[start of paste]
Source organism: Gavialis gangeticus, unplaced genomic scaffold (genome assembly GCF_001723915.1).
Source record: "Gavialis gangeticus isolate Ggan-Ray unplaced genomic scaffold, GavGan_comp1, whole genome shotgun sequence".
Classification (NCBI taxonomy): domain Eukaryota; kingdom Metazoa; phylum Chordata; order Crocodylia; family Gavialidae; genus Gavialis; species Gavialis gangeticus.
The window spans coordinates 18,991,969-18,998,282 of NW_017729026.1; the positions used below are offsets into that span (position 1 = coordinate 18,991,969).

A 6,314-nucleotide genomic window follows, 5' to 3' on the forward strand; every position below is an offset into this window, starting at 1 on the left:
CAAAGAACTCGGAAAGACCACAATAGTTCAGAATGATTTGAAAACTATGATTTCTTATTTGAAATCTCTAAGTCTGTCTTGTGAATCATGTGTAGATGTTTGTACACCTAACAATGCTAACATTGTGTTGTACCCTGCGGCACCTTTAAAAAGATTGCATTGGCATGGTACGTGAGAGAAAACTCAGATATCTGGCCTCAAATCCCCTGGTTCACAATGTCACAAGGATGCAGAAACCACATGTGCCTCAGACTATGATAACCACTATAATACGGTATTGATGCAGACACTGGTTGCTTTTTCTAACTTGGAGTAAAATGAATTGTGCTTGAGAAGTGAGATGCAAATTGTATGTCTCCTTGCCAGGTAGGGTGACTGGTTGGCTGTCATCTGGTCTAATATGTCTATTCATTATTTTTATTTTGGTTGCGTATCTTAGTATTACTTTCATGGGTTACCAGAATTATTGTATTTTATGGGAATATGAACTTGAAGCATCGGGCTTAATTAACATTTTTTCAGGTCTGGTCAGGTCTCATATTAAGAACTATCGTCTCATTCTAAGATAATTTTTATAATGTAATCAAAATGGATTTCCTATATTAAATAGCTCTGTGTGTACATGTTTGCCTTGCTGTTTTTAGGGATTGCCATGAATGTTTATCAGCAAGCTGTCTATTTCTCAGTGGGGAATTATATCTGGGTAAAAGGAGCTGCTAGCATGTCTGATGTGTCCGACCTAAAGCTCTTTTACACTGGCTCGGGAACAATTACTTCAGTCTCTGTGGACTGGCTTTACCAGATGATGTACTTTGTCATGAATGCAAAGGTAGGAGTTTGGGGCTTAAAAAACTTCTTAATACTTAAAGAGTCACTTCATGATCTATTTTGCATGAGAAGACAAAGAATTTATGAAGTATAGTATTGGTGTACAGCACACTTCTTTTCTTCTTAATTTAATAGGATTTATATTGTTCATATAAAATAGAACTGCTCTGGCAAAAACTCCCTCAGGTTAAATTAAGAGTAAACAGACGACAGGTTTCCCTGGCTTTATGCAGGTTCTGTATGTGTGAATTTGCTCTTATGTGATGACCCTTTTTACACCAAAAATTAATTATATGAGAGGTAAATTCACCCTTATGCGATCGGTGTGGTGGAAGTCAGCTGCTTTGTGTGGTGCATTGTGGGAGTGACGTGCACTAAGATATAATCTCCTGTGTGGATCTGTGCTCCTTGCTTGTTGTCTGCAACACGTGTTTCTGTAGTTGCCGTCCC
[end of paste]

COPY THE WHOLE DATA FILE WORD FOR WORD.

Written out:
Source organism: Gavialis gangeticus, unplaced genomic scaffold (genome assembly GCF_001723915.1).
Source record: "Gavialis gangeticus isolate Ggan-Ray unplaced genomic scaffold, GavGan_comp1, whole genome shotgun sequence".
Classification (NCBI taxonomy): domain Eukaryota; kingdom Metazoa; phylum Chordata; order Crocodylia; family Gavialidae; genus Gavialis; species Gavialis gangeticus.
The window spans coordinates 18,991,969-18,998,282 of NW_017729026.1; the positions used below are offsets into that span (position 1 = coordinate 18,991,969).

A 6,314-nucleotide genomic window follows, 5' to 3' on the forward strand; every position below is an offset into this window, starting at 1 on the left:
CAAAGAACTCGGAAAGACCACAATAGTTCAGAATGATTTGAAAACTATGATTTCTTATTTGAAATCTCTAAGTCTGTCTTGTGAATCATGTGTAGATGTTTGTACACCTAACAATGCTAACATTGTGTTGTACCCTGCGGCACCTTTAAAAAGATTGCATTGGCATGGTACGTGAGAGAAAACTCAGATATCTGGCCTCAAATCCCCTGGTTCACAATGTCACAAGGATGCAGAAACCACATGTGCCTCAGACTATGATAACCACTATAATACGGTATTGATGCAGACACTGGTTGCTTTTTCTAACTTGGAGTAAAATGAATTGTGCTTGAGAAGTGAGATGCAAATTGTATGTCTCCTTGCCAGGTAGGGTGACTGGTTGGCTGTCATCTGGTCTAATATGTCTATTCATTATTTTTATTTTGGTTGCGTATCTTAGTATTACTTTCATGGGTTACCAGAATTATTGTATTTTATGGGAATATGAACTTGAAGCATCGGGCTTAATTAACATTTTTTCAGGTCTGGTCAGGTCTCATATTAAGAACTATCGTCTCATTCTAAGATAATTTTTATAATGTAATCAAAATGGATTTCCTATATTAAATAGCTCTGTGTGTACATGTTTGCCTTGCTGTTTTTAGGGATTGCCATGAATGTTTATCAGCAAGCTGTCTATTTCTCAGTGGGGAATTATATCTGGGTAAAAGGAGCTGCTAGCATGTCTGATGTGTCCGACCTAAAGCTCTTTTACACTGGCTCGGGAACAATTACTTCAGTCTCTGTGGACTGGCTTTACCAGATGATGTACTTTGTCATGAATGCAAAGGTAGGAGTTTGGGGCTTAAAAAACTTCTTAATACTTAAAGAGTCACTTCATGATCTATTTTGCATGAGAAGACAAAGAATTTATGAAGTATAGTATTGGTGTACAGCACACTTCTTTTCTTCTTAATTTAATAGGATTTATATTGTTCATATAAAATAGAACTGCTCTGGCAAAAACTCCCTCAGGTTAAATTAAGAGTAAACAGACGACAGGTTTCCCTGGCTTTATGCAGGTTCTGTATGTGTGAATTTGCTCTTATGTGATGACCCTTTTTACACCAAAAATTAATTATATGAGAGGTAAATTCACCCTTATGCGATCGGTGTGGTGGAAGTCAGCTGCTTTGTGTGGTGCATTGTGGGAGTGACGTGCACTAAGATATAATCTCCTGTGTGGATCTGTGCTCCTTGCTTGTTGTCTGCAACACGTGTTTCTGTAGTTGCCGTCCC